The inevitability of death as entertainment

jadegoodyNatasha Richardson wasn’t the only British celebrity who died tragically young this past week.  Reality TV star Jade Goody passed away yesterday after cervical cancer spread to her liver, groin and bowel at the age of just 27.  Unlike the universally admired Richardson, who grew up in one of England’s most respected families, however, Goody was an almost universally reviled public figure that the British tabloids gleefully raked over the coals on an almost weekly basis since around 2002.  Originally a cast member of Big Brother, a program that’s grown into much more of a pop culture phenomenon in the UK than its American counterpart, Goody was pushy and obnoxious, a “chav” (the British equivalent of white trash) who seemed to have all the intelligence of a bag of rocks.  As I did, you may shrug and think “Isn’t there one of those in every reality show?”

However, it would appear that Goody made it into an art form, appearing in subsequent reality shows and bullying and making racist remarks to a fellow cast member who was Indian.  In an indicator of what a truly weird world we live in today, she achieved fame by being completely unlikable, akin to Paris Hilton, though as a friend pointed out to me a more accurate comparison would be David “Puck” Rainey from the third season of MTV’s The Real World, who somehow managed to become famous by being a filthy lout who ate his own snot and regularly antagonized his roommates with racist, sexist  and homophobic remarks.  As opposed to most cast members of The Real World who quietly faded into obscurity, Rainey to this day, fifteen years after the fact, still makes public appearances based upon his own undeserved notoriety.

Full disclosure: I had no idea who Jade Goody was until it was revealed a few months ago that she had terminal cancer.  I’m not much of an Anglophile or a fan of reality programming, and my limited exposure to the British tabloids proved them to be bafflingly vicious, much more so than US tabloids.  They make Perez Hilton look like Cindy Adams.  I’m pretty sure most Americans didn’t know who she was until the announcement that she was dying, when her story took an even more bizarre turn.  Goody’s publicist declared that she was going to remain in the public eye, giving interviews and allowing OK!, England’s most popular gossip rag, complete access to her personal life, until the very end.  Though supposedly it was intended to draw attention to the necessity of pap smears and pre-cancer screenings for young women, as well as earn money for Goody’s two young sons, OK! handled the story about as tastefully as you can imagine in such a situation, that being not at all.  They banned all rival publications from attending Goody’s wedding, which meant that one of her closest friends couldn’t be there, and in a particularly ghoulish touch, put out a “tribute issue” to her, with her name and “1981-2009” on the cover when she hadn’t actually died yet.

Though some public opinion of Goody in light of her illness swung wildly in the other direction, turning her into a martyred saint and a working class version of Princess Diana, there were still many that viewed her imminent demise as just desserts.  I stumbled across a blog post here at WordPress just last night that was a collection of jokes about Goody having cancer, all of them cruel, none of them funny.  I clicked on the comments expecting to see the writer of the blog get his ass handed to him, only to see the majority of the commenters either contributing their own jokes, declaring “I’m glad the bitch is dead and I hope she’s burning in Hell” or dogpiling the small number of people who did criticize the post.  Reminders that this was a young woman who left two small sons behind were sneered at or ignored.  If this much vitriol is reserved for a TV personality, I can only imagine that someone really deserving of such hate, say a child molester or wife abuser, would get torn apart by a crowd French Revolution style.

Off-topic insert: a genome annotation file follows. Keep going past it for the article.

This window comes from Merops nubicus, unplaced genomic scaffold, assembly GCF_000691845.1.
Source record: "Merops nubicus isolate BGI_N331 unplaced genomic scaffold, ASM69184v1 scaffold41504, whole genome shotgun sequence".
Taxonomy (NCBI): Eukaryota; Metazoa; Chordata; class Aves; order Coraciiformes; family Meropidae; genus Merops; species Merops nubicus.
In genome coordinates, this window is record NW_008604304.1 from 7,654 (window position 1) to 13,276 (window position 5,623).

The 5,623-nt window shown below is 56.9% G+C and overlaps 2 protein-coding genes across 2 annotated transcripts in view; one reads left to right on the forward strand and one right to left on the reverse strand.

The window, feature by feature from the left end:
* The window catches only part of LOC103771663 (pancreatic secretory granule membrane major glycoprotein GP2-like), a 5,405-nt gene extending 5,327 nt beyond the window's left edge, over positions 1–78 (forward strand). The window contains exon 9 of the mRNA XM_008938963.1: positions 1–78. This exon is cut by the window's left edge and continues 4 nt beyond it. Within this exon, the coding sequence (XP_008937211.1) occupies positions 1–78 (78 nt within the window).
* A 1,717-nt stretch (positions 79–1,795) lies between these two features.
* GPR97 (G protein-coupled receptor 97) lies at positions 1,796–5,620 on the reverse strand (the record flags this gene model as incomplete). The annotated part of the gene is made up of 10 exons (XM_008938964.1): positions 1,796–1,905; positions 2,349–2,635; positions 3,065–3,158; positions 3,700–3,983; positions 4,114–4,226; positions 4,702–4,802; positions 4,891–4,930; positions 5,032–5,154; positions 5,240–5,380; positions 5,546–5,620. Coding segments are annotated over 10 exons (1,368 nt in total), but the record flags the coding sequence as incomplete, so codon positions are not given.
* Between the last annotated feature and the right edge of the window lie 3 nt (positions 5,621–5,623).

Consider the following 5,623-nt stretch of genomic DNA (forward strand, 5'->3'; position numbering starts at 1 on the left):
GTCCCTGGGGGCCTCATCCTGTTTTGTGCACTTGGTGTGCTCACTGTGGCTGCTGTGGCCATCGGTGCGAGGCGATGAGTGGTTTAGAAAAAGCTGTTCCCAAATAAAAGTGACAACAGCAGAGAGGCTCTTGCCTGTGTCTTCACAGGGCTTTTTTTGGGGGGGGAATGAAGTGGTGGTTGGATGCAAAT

OK!, not to mention Goody’s publicist, had to have known that she wasn’t a well-liked person among her countrymen, so their claims that turning her death into a media event was supposed to be “educational” and benefit her sons ring a bit hollow.  I expect people who work for tabloids and in public relations to be scum, generally speaking, but it does bring up a disturbing question: who has been paying to watch Jade Goody die? Who has been “entertained” by this? True, there have been plenty of documentaries recounting someone’s death from an illness–a good example of this is Silverlake Life, a 1993 video diary about a gay couple’s demise by AIDS, filmed by the couple themselves.  The difference is that these were understated, tastefully produced films, and you got a sense that the people involved were creatively at the wheel for it, for as long as they could be.  I don’t believe for a second that Jade Goody had any say in the various photo shoots and interviews she gave in the last months of her life.  If she did, her friend would have been allowed to come to her wedding.  If she did, OK! would have literally waited until the corpse was cold before putting out their “tribute issue.” If she did, she would have realized the ugly truth: that this was a publicity stunt meant to appeal to the people who were glad to see her die.  I didn’t know Jade Goody at all, and again, she didn’t seem like a very nice person, but I find myself pitying her anyway.  What a strange life she had, and what an even stranger way for it to end.


One Response to “The inevitability of death as entertainment”

  1. the movie The Ugly Truth is an interesting movie and i really love Katherine Heigl “

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